To illustrate, he pulled out a ticket he got in mid-July for public intoxication. Like a lot of people who live in or near the homeless shelters, he can't afford to pay the fine, so another ticket is of little consequence.
'I've got 2,000-something dollars' worth of tickets,' he said.
The City Council will vote today on banning alcohol and open containers within 1,000 feet of homeless shelters. It's aimed at curbing public drinking near the shelters on East Lancaster Avenue, just south of downtown Fort Worth.
Fort Worth is the first city in the state to vote on the ban since the Legislature approved the measure this past session, according to a spokesman for state Sen. Rodney Ellis, the law's sponsor.
Council members, advocates for the homeless and shelter managers say the alcohol prohibition can work only as part of a wide-ranging plan to address homelessness, alcoholism, mental illness and other problems that can be found along Lancaster Avenue.
'I think it's an important first step,' Councilwoman Kathleen Hicks said.
Fort Worth's three main shelters are clustered along Lancaster, and the number of people seeking shelter -- both short-term and long-term -- is growing.
The city is looking for larger solutions, including more transitional housing, where residents can have access to social services while they try to get on their feet.
At the same time, owners of surrounding businesses are becoming frustrated by what they say is a constant parade of people drinking -- sometimes urinating and panhandling -- in the homeless district.
'We have customers that really don't want to come to this area,' said Glen Lea, manager of Marshall Grain Co. on Lancaster near Riverside Drive. 'They stop at Riverside and people are just staring at them. Either that, or they're just staggering out in the street banging on windows, asking for money.'
Suzette Watkins, who owns a kennel near Lancaster and Riverside, said the city needs to impose consequences on people who flout the law.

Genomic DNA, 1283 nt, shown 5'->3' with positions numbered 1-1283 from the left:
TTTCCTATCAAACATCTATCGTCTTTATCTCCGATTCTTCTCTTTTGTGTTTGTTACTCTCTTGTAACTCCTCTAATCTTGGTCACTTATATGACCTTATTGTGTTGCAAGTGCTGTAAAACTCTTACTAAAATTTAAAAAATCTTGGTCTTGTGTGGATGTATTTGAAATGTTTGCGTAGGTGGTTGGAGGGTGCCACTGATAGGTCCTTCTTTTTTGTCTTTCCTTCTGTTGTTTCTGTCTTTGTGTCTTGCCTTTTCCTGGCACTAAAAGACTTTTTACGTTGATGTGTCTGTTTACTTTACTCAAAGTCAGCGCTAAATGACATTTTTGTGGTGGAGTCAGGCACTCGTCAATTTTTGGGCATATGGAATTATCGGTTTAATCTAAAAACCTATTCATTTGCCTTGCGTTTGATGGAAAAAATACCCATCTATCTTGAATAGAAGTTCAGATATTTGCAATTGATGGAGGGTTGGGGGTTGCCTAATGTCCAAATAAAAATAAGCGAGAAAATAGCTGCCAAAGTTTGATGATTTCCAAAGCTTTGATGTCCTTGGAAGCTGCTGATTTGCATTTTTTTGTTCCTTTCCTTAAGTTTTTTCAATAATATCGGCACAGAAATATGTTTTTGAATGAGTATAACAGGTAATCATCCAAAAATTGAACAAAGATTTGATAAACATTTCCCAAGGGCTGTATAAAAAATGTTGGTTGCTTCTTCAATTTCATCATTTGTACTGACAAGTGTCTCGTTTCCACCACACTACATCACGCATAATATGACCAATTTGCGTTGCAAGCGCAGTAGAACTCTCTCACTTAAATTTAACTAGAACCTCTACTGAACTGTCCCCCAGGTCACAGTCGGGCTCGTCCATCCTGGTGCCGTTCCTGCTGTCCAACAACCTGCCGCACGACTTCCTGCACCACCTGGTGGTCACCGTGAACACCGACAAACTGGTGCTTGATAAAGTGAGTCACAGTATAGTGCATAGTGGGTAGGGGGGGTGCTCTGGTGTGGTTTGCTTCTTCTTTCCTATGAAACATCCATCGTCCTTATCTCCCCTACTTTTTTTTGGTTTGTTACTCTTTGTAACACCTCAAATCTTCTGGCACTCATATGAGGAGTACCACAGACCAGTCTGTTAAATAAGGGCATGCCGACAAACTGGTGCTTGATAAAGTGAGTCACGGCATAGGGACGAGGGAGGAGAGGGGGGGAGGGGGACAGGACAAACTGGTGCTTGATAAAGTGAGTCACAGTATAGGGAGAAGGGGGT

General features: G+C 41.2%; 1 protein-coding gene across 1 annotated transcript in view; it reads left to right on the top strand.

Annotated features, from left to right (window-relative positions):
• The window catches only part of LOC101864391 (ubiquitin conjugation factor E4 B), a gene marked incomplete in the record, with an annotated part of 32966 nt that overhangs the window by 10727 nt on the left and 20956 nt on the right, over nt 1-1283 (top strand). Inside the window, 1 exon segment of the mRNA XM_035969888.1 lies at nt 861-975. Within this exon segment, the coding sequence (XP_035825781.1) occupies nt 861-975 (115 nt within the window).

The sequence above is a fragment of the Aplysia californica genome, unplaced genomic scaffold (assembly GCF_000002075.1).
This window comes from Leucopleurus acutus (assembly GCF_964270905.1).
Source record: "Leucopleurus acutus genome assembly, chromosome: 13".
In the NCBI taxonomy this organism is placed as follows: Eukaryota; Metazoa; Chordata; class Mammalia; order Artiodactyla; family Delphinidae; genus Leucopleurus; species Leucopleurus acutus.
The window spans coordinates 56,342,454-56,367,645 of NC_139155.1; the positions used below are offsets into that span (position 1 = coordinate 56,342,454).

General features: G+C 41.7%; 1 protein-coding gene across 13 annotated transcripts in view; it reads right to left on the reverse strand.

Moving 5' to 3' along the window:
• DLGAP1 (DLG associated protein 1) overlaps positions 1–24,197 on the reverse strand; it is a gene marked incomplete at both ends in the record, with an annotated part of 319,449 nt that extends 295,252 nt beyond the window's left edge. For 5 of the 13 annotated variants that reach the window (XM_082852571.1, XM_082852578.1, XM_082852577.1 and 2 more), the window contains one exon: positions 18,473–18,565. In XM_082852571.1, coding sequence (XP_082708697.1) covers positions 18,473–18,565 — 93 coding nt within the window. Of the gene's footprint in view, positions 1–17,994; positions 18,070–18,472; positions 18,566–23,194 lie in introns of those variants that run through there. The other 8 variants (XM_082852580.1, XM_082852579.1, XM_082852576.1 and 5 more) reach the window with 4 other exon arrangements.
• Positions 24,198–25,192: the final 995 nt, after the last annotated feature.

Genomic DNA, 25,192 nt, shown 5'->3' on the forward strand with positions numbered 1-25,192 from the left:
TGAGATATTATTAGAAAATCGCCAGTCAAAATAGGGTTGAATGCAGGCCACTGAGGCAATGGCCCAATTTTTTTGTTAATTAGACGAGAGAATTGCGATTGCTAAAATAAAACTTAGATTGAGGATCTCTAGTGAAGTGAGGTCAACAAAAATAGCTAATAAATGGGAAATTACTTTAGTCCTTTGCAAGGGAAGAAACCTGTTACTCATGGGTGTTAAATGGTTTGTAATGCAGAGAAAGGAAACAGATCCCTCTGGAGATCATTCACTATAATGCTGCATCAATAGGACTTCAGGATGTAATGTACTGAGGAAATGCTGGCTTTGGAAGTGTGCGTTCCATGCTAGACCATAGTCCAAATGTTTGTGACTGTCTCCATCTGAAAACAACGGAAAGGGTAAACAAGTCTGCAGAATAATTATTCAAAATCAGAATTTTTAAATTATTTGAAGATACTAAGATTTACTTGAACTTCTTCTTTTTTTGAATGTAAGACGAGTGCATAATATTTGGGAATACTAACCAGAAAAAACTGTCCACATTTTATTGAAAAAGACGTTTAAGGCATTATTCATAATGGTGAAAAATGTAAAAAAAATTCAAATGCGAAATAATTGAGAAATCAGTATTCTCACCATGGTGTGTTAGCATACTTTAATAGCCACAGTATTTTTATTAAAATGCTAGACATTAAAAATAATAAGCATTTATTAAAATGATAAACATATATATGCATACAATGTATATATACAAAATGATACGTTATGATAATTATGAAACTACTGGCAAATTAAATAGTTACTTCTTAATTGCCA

Right now, she said, 'They get off scot-free.'
Don Shisler, president of the Union Gospel Mission, said the alcohol ban might help remove temptation from children and from people who are trying to quit drinking.
'It would be helpful if that type of influence weren't available to the people we're working with or ministering to,' he said.
But homeless people often walk for miles, so 1,000 feet won't be much of an impediment to those who want to keep drinking, he said.
Other cities have tried similar bans. Seattle prohibits the sale of several brands of fortified wine and malt liquor in its downtown area. Washington, D.C., restricts the sale of single-serving containers in one ward.
But those rules have had little effect, said Michael Stoops, acting executive director of the National Coalition for the Homeless in Washington.
'Prohibiting the sale of alcohol is not going to attack the root cause of substance abuse among homeless people,' he said. 'Detox and residential treatment programs are the way to go.'
Hicks sees the 1,000-foot limit as part of a larger campaign. She and other community activists have been fighting alcohol sales permits for stores along Lancaster and other areas of southeast Fort Worth.
They recently got the Texas Alcoholic Beverage Commission to deny a license to a convenience store at Riverside and Lancaster, which is halfway between two of the major shelters.
'I'm not trying to make everyone alcohol-free. I'm trying to cut down on how many [stores selling alcohol] there are,' she said.
The manager of a convenience store on Lancaster Avenue, who declined to give his name, said the city isn't addressing the right crowd.
'Most of our customers are not shelter people; they're the neighborhood people,' he said.
Beneath the overpass on Lancaster, Kobinski and a knot of other men acknowledged that alcohol is a serious problem on the street. But most of them have already been ticketed for minor offenses such as trespassing and jaywalking and still haven't been able to quit.
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